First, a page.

When it comes to completing sanitation rounds, that means optimizing your workflows so your employees can do their job quickly and accurately, and completing as much work remotely as possible. 

Make sure your workflows allow staff to prepare for rounds somewhere safe (wherever they’ll have minimal contact with the public), conduct inventory remotely, and communicate their needs and to-dos via a communication tool that doesn’t require touching paperwork that others have touched or having any unnecessary contact with public or shared surfaces.

Once your risk assessment and COVID plan are in place, you’re ready to get to work cleaning and disinfecting your facilities. Here’s how to do it properly.


5. Practice social distancing in your plan deployment.

Social distancing in facility management means that you shouldn’t put two employees in a confined space together; individuals should maintain at least six feet of distance between them at all times. Where employees have to be around other people (even while maintaining proper distance), provide alcohol-based hand sanitizer, plenty of hand soap available at all sinks, and other tools (masks, gloves, protective eyewear, etc.) to help them protect themselves from exposure. Further, consider increasing “the number of shifts to decrease the proximity between employees.”

Maintain open communication with anyone who lives in or uses your facility.

The COVID-19 pandemic is ever-changing, and so are best practices for fighting the virus. That means it is essential that you be open and honest with not only your employees but anyone who lives in or uses your facility. 

Create an email list for anyone whose well-being is impacted by your facility’s cleaning and disinfecting plan, and keep it on hand to send updates as necessary.


Cleaning and disinfecting best practices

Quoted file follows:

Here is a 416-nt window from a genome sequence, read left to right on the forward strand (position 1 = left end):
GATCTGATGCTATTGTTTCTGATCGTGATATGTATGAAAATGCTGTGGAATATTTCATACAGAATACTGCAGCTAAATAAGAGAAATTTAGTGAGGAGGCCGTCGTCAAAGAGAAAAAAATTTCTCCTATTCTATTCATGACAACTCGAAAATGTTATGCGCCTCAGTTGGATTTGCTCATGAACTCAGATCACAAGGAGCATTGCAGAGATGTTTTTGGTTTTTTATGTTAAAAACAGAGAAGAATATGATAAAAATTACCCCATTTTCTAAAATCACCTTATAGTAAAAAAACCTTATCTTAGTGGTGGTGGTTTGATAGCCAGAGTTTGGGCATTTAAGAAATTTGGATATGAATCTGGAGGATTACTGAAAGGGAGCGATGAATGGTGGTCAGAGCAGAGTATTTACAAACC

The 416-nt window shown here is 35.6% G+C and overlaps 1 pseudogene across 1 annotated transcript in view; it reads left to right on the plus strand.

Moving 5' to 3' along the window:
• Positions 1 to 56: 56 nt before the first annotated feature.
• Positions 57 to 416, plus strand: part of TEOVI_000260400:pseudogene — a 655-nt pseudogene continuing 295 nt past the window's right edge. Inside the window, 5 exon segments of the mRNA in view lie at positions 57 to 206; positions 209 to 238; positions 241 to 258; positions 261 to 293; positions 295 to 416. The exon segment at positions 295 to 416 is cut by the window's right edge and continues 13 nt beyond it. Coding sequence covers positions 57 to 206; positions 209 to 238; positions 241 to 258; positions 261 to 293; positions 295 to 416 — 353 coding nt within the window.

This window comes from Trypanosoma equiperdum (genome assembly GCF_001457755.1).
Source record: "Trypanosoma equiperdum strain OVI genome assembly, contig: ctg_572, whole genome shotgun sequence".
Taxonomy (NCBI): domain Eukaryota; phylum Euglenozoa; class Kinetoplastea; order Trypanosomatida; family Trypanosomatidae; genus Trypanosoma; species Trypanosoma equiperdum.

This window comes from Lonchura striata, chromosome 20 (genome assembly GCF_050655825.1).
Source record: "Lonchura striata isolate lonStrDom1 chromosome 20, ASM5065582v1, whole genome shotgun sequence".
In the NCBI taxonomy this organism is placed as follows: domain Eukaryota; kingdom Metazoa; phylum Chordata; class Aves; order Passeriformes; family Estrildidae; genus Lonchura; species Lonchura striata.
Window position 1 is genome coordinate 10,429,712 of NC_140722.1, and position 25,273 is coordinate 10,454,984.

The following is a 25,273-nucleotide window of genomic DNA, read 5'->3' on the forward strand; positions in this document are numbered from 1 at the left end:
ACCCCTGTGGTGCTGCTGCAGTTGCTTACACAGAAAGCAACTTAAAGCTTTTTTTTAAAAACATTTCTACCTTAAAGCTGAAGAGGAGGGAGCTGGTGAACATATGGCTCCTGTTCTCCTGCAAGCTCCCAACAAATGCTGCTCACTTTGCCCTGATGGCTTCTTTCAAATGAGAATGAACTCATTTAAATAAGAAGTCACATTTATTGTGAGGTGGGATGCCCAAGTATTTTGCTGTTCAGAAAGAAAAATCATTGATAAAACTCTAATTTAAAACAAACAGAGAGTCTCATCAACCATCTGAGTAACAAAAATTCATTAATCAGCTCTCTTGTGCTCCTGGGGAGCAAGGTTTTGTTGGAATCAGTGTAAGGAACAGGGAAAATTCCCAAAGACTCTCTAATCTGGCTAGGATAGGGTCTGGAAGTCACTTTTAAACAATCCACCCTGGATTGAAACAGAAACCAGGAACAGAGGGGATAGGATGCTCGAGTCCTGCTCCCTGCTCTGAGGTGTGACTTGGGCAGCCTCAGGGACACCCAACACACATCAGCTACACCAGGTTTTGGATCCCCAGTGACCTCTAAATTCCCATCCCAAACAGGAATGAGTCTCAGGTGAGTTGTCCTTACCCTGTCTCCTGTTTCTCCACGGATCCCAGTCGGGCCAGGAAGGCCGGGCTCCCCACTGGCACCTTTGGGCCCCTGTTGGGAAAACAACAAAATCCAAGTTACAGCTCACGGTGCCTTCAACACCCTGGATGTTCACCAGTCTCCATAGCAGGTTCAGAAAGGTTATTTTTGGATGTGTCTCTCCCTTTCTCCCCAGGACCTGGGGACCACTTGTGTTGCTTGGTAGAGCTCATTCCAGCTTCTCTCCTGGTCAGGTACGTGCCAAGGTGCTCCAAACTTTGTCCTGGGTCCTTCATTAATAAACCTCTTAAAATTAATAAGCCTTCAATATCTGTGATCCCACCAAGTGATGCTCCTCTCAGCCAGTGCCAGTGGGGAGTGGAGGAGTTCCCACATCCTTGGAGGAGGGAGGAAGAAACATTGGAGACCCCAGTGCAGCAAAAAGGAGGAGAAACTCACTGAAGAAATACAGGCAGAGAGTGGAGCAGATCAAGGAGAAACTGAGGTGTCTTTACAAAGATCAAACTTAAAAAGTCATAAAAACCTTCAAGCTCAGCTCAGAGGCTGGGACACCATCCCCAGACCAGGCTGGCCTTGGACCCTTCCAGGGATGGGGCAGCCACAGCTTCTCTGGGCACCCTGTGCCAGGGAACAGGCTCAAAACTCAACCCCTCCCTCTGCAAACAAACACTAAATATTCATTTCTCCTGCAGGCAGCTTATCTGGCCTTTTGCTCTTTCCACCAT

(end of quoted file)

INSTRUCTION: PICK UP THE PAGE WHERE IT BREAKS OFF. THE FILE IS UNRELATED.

Now more than ever, it’s important to thoroughly clean and disinfect the spaces for which your team is responsible. Disinfecting these areas can help stop the spread of COVID-19. But that also means ramping up your cleaning practices. Here’s what to do.


1. Make sure you have the right supplies to properly disinfect.

There’s no shortage of disinfectants options out there, but not all disinfectants, and not even all virucides, will kill COVID-19. To make sure you’re able to properly tackle COVID-19, use the Environmental Protection Agency’s recently released List N.

It’s a list of disinfectants and cleaners that are believed to kill SARS-CoV-2 (the virus that causes COVID-19). It includes both commercial and consumer cleaners in dilutable form, ready-to-use, and wipes, and you can organize by active ingredient . The EPA updates the list as necessary. 

If you already have a supply of virucidal disinfectants, you can also look up its EPA registration number to determine if it’s on List N and is able to kill the virus which causes COVID-19.

2. Perform your tasks in a safe manner.

A cleaning and disinfecting process that effectively fights COVID-19 will inevitably include harsh, possibly even dangerous, chemicals. That means that anyone who is doing this must do the following in order to protect their own health:

  • Wear gloves while cleaning to avoid exposure to both the virus and harsh chemicals